resonantly


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res·o·nant

 (rĕz′ə-nənt)
adj.
1.
a. Strong and deep in tone; resounding: a resonant voice.
b. Having a lasting presence or effect; enduring: "Cranmer compiled the first Book of Common Prayer, writing some of the most resonant phrases in the English tongue" (Allen D. Boyer).
c. Strongly reminiscent; evocative: a monument that is resonant of the nation's past glory.
2. Producing or exhibiting resonance: resonant frequency excitation.
3. Resulting from or as if from resonance: resonant amplification.
n.
Linguistics A sonorant.

[Latin resonāns, resonant-, present participle of resonāre, to resound; see resound.]

res′o·nant·ly adv.
Mentioned in ?
References in classic literature ?
It was only that Mukhorty, whether to encourage himself or to call for help, had neighed loudly and resonantly.
Most resonantly, Scott Reid's Scott (tracksuited and with a sense of humour as vivid as his temper) and churchgoing elderly businesspeople George and Jean clash over his song for the group, an excitingly political rap about working in a sports shop on a zero hours contract.
While the small-amplitude waves are described well by the linear theory [1], large-amplitude nonlinear waves are resonantly excited when Fr [equivalent] 1, for which the mean flow velocity agrees with the long-wave speed.
Such as: Why do the ideas of this letter sound more resonantly Jewish than Christian?
By Lyric XI, Tennyson's "deep" remembers both the ocean and the corpse; but it also remembers Tennyson's meter, and I believe it is this, the lyric's latent meter-memory, that finally speaks so resonantly, and yet so faintly, of a tide-bound, self-bound, melancholic I.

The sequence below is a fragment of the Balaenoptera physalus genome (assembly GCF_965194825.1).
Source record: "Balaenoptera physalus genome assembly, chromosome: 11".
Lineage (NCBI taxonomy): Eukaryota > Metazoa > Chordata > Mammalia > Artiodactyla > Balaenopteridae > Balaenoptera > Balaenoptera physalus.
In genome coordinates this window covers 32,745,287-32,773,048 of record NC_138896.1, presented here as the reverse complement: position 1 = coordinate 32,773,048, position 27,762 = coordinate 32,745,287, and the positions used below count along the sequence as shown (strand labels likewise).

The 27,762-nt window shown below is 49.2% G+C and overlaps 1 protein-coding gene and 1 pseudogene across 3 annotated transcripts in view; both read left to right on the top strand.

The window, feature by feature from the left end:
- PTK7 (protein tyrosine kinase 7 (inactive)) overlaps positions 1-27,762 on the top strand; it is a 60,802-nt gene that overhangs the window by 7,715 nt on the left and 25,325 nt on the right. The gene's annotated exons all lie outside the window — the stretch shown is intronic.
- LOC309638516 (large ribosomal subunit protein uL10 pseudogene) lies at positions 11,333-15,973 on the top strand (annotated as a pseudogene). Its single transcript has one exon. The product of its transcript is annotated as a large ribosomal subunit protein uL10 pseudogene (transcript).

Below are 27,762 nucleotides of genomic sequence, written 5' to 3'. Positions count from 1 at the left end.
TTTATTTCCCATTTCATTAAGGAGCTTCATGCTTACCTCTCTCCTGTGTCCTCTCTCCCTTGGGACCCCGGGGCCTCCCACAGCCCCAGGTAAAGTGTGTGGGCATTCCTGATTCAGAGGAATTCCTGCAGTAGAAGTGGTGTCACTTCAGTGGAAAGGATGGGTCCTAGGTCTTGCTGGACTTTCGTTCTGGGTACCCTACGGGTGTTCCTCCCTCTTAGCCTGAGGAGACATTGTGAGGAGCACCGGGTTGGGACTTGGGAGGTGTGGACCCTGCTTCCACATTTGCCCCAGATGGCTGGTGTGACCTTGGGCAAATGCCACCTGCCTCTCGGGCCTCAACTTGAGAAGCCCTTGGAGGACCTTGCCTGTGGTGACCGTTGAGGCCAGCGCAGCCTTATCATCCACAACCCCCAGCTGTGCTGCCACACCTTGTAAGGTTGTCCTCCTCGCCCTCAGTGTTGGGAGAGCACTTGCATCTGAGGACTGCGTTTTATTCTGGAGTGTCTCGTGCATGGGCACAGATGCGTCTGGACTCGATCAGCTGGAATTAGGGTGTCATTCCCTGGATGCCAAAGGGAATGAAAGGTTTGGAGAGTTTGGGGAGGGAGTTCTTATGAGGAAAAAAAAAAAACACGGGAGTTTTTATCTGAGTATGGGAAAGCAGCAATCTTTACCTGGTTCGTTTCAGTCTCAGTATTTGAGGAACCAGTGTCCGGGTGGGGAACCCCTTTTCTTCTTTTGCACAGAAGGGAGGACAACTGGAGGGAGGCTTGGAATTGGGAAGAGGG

These portraits sit alongside poems in which Montague depicts members of his own family, going back several generations, but taken together they testify to his belief in poetry as a mode of art that is constantly and resonantly alert not just to the personally familiar but to all of the ways in which individuals make up a culture.
which follows the ensemble's resonantly delivered opening medley.
We plan to detect resonantly single electronic spins in a few milliseconds.
Now we will eat and drink together and be glad,"' which dialogue is immediately followed by three resonantly terse but abundant sentences full of Christological and natural imagery: "The sun rose.
For him metaphor was not a symbol but conversation, and because every poet begins with such ignorance, in the anguish that every noun will be freshly, resonantly named, because a new melodic inflection meant a new mode, there was no better beginning .
The most high-art-conscious of his films, Hitchcock's Vertigo (1958) resonantly evokes a specific kind of American history through its San Francisco setting, which signifies both contemporary American life of the 1950s and the American historical past, figured in the backstory of Madeleine Elster's (Kim Novak) mad ancestor Carlotta Valdes--partly real, partly made up by the villain, Gavin Elster (Tom Helmore) to seduce Scotty Ferguson (James Stewart), a retired detective, into investigating his wife Madeleine during her equally "mad" sojourns throughout the city.
The Resonant Drive System developed by the collaboration of Electro Standards Laboratories and the University of Rhode Island employs small electric generators that are resonantly driven via a surface buoy's wave-induced heave motion.